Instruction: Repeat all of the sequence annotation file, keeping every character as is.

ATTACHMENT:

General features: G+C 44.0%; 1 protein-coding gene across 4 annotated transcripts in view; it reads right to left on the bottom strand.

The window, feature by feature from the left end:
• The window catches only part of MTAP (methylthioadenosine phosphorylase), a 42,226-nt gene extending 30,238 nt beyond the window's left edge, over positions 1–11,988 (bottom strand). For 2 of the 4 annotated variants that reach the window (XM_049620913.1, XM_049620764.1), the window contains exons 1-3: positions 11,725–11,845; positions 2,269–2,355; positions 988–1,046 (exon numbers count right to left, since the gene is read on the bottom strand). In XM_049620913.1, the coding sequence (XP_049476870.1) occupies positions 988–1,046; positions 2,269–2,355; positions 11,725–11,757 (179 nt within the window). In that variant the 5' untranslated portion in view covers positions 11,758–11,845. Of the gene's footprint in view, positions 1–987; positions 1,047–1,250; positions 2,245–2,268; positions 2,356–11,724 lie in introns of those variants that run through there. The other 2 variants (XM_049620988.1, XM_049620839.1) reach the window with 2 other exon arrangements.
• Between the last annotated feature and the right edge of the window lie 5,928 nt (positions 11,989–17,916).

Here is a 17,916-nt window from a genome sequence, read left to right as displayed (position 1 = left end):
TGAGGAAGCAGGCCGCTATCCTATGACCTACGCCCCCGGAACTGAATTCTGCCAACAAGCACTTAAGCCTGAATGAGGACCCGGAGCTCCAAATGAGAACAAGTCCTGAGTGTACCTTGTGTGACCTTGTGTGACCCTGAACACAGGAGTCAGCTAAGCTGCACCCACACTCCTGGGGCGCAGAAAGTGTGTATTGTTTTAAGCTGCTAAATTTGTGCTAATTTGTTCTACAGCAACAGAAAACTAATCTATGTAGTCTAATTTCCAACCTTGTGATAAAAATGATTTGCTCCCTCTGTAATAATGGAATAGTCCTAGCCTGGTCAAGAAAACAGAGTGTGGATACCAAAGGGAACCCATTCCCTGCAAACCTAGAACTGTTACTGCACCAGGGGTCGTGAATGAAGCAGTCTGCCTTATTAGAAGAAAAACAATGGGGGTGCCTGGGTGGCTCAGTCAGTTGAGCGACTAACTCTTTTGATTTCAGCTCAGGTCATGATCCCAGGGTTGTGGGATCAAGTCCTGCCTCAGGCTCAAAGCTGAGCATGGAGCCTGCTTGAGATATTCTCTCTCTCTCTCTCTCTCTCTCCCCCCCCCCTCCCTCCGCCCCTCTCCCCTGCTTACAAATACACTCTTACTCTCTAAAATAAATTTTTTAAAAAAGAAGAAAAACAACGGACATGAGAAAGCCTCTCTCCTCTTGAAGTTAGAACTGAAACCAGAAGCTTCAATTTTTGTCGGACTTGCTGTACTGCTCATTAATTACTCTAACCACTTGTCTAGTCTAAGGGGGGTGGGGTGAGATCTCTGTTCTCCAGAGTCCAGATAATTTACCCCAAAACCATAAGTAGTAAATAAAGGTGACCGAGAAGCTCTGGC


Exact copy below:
General features: G+C 44.0%; 1 protein-coding gene across 4 annotated transcripts in view; it reads right to left on the bottom strand.

The window, feature by feature from the left end:
• The window catches only part of MTAP (methylthioadenosine phosphorylase), a 42,226-nt gene extending 30,238 nt beyond the window's left edge, over positions 1–11,988 (bottom strand). For 2 of the 4 annotated variants that reach the window (XM_049620913.1, XM_049620764.1), the window contains exons 1-3: positions 11,725–11,845; positions 2,269–2,355; positions 988–1,046 (exon numbers count right to left, since the gene is read on the bottom strand). In XM_049620913.1, the coding sequence (XP_049476870.1) occupies positions 988–1,046; positions 2,269–2,355; positions 11,725–11,757 (179 nt within the window). In that variant the 5' untranslated portion in view covers positions 11,758–11,845. Of the gene's footprint in view, positions 1–987; positions 1,047–1,250; positions 2,245–2,268; positions 2,356–11,724 lie in introns of those variants that run through there. The other 2 variants (XM_049620988.1, XM_049620839.1) reach the window with 2 other exon arrangements.
• Between the last annotated feature and the right edge of the window lie 5,928 nt (positions 11,989–17,916).

Here is a 17,916-nt window from a genome sequence, read left to right as displayed (position 1 = left end):
TGAGGAAGCAGGCCGCTATCCTATGACCTACGCCCCCGGAACTGAATTCTGCCAACAAGCACTTAAGCCTGAATGAGGACCCGGAGCTCCAAATGAGAACAAGTCCTGAGTGTACCTTGTGTGACCTTGTGTGACCCTGAACACAGGAGTCAGCTAAGCTGCACCCACACTCCTGGGGCGCAGAAAGTGTGTATTGTTTTAAGCTGCTAAATTTGTGCTAATTTGTTCTACAGCAACAGAAAACTAATCTATGTAGTCTAATTTCCAACCTTGTGATAAAAATGATTTGCTCCCTCTGTAATAATGGAATAGTCCTAGCCTGGTCAAGAAAACAGAGTGTGGATACCAAAGGGAACCCATTCCCTGCAAACCTAGAACTGTTACTGCACCAGGGGTCGTGAATGAAGCAGTCTGCCTTATTAGAAGAAAAACAATGGGGGTGCCTGGGTGGCTCAGTCAGTTGAGCGACTAACTCTTTTGATTTCAGCTCAGGTCATGATCCCAGGGTTGTGGGATCAAGTCCTGCCTCAGGCTCAAAGCTGAGCATGGAGCCTGCTTGAGATATTCTCTCTCTCTCTCTCTCTCTCTCCCCCCCCCCTCCCTCCGCCCCTCTCCCCTGCTTACAAATACACTCTTACTCTCTAAAATAAATTTTTTAAAAAAGAAGAAAAACAACGGACATGAGAAAGCCTCTCTCCTCTTGAAGTTAGAACTGAAACCAGAAGCTTCAATTTTTGTCGGACTTGCTGTACTGCTCATTAATTACTCTAACCACTTGTCTAGTCTAAGGGGGGTGGGGTGAGATCTCTGTTCTCCAGAGTCCAGATAATTTACCCCAAAACCATAAGTAGTAAATAAAGGTGACCGAGAAGCTCTGGC